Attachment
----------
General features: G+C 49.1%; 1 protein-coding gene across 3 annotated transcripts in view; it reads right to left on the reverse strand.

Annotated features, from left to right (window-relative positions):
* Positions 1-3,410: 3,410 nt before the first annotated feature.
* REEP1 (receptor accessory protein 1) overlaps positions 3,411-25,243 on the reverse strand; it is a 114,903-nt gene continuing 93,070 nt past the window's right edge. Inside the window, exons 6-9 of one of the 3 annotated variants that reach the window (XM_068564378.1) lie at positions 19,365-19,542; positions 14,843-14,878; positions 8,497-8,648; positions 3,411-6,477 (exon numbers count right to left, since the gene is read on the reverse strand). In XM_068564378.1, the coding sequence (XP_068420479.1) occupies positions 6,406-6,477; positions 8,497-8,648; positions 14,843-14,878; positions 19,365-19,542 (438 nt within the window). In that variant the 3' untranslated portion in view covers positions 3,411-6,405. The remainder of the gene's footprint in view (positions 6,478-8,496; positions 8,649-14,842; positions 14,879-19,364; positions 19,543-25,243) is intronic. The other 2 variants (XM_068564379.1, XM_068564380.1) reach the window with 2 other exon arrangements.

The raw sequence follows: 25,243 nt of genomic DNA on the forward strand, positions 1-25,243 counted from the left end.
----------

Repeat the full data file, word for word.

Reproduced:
General features: G+C 49.1%; 1 protein-coding gene across 3 annotated transcripts in view; it reads right to left on the reverse strand.

Annotated features, from left to right (window-relative positions):
* Positions 1-3,410: 3,410 nt before the first annotated feature.
* REEP1 (receptor accessory protein 1) overlaps positions 3,411-25,243 on the reverse strand; it is a 114,903-nt gene continuing 93,070 nt past the window's right edge. Inside the window, exons 6-9 of one of the 3 annotated variants that reach the window (XM_068564378.1) lie at positions 19,365-19,542; positions 14,843-14,878; positions 8,497-8,648; positions 3,411-6,477 (exon numbers count right to left, since the gene is read on the reverse strand). In XM_068564378.1, the coding sequence (XP_068420479.1) occupies positions 6,406-6,477; positions 8,497-8,648; positions 14,843-14,878; positions 19,365-19,542 (438 nt within the window). In that variant the 3' untranslated portion in view covers positions 3,411-6,405. The remainder of the gene's footprint in view (positions 6,478-8,496; positions 8,649-14,842; positions 14,879-19,364; positions 19,543-25,243) is intronic. The other 2 variants (XM_068564379.1, XM_068564380.1) reach the window with 2 other exon arrangements.

The raw sequence follows: 25,243 nt of genomic DNA on the forward strand, positions 1-25,243 counted from the left end.